With the discussion surrounding Macklemore and Ryan Lewis' latest song, "White Privilege II," not coming to an end anytime soon, the Seattle duo recently spoke with Rolling Stone about the reception of the track, and much more.
The lengthy interview served as an opportunity for Macklemore to further explain his thought process behind the song and how it came to be. From the minute the song dropped, there were critiques from all angles, but Macklemore said that was something he saw coming. "It wasn't, like, 'How can we beat the critics to the punch? How can we exempt ourselves from this angle, and this angle, and this angle,'" he said. "You realize that you're not going to beat it and you never could. And then it keeps coming back to: It's not about me."
He also clarified the inclusion of Iggy Azalea and Miley Cyrus' names in the lyrics, and said that there was no intention to diss either artist. "For me, that second verse is unpacking," Macklemore said. "It's an unpacking moment of internalized criticism and self-doubt, and 'What have I done,' and letting the criticism infiltrate who I am. 'Why am I insecure at a protest?' And I think that people get put into boxes, and the conversation around cultural appropriation – I was at the forefront of that, rightfully so. And that conversation also included Miley Cyrus and Iggy Azalea, and that's why their names are on the record." Iggy responded to the song shortly after it dropped, and wasn't too pleased with her inclusion on the track. "He shouldn't have spent the past three years having friendly convos and taking pictures together at events if those were his feelings," she tweeted.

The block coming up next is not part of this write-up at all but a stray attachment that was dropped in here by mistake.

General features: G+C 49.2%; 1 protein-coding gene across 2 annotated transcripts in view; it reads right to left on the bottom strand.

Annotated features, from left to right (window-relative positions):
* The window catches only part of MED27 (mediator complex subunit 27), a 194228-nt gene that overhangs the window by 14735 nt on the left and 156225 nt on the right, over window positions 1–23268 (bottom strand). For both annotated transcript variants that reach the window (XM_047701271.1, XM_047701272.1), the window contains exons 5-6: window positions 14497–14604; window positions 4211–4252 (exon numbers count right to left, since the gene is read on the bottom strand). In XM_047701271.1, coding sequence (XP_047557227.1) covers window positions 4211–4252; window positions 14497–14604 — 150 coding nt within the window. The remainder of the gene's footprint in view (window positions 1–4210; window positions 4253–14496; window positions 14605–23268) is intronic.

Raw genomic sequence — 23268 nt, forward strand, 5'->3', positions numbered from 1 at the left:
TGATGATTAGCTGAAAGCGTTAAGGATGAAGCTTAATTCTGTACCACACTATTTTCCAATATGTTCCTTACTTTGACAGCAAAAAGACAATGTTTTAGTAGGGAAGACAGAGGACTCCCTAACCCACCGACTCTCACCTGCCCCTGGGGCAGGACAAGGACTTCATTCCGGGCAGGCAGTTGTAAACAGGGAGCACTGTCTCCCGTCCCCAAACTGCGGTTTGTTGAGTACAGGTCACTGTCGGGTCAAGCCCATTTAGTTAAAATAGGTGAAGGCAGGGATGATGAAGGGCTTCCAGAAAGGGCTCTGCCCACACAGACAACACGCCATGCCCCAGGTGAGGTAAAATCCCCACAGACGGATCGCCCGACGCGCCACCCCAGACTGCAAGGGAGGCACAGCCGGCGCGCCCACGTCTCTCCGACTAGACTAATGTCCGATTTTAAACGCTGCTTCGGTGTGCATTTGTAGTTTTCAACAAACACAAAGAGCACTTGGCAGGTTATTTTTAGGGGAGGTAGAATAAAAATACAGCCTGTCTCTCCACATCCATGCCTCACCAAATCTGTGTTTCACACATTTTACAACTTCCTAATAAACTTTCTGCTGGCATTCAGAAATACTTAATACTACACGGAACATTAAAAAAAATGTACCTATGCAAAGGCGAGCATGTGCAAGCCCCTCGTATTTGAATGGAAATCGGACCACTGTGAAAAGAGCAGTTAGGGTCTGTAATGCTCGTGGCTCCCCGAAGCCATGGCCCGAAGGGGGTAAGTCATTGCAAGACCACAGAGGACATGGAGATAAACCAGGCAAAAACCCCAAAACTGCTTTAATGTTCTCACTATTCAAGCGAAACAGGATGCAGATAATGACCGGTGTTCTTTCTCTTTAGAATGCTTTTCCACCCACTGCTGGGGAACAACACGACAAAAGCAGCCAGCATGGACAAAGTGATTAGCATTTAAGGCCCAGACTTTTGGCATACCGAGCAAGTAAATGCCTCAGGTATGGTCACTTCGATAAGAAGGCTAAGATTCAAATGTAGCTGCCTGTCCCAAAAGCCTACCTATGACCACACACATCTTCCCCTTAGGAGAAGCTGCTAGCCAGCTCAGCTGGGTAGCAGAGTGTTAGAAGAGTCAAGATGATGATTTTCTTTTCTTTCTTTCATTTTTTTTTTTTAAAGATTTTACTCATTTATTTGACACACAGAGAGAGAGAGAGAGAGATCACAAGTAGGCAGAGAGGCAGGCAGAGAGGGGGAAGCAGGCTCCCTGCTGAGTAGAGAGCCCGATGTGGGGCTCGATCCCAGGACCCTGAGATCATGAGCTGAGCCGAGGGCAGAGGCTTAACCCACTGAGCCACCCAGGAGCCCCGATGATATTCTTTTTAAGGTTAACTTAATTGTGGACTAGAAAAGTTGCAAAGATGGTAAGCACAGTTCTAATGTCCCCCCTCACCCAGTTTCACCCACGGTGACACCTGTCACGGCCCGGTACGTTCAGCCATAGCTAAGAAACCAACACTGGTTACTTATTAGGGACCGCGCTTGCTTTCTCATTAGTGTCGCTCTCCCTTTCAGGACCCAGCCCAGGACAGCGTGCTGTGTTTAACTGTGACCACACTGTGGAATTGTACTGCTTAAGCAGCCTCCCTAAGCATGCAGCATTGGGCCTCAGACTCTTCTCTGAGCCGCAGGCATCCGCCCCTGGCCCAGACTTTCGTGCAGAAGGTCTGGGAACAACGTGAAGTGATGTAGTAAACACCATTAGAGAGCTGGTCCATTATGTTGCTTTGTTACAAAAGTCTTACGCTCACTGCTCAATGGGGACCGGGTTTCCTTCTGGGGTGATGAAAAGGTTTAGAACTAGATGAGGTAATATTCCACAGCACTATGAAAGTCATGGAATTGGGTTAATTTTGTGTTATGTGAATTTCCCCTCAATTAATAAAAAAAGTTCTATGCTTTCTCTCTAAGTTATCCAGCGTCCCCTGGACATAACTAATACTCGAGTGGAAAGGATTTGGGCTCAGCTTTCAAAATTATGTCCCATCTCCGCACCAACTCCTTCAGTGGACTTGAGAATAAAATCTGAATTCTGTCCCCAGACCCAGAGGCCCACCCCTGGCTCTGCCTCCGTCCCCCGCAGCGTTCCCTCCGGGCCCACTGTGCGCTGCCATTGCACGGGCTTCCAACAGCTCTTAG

Interestingly enough, Macklemore said it was a hip-hop legend—who he refused to name in the interview—that reached out to him and actually encouraged him to speak out on a song in the first place. "It was a defining moment," he said. "'Silence is an action' was a perfect representation of where I had been. So it was like, I can continue to be safe, and to rest in my privilege, and to not speak up, and the system perpetuates itself – or I can try to engage in the conversation, knowing that I don't have all the answers, knowing that I have so much to learn."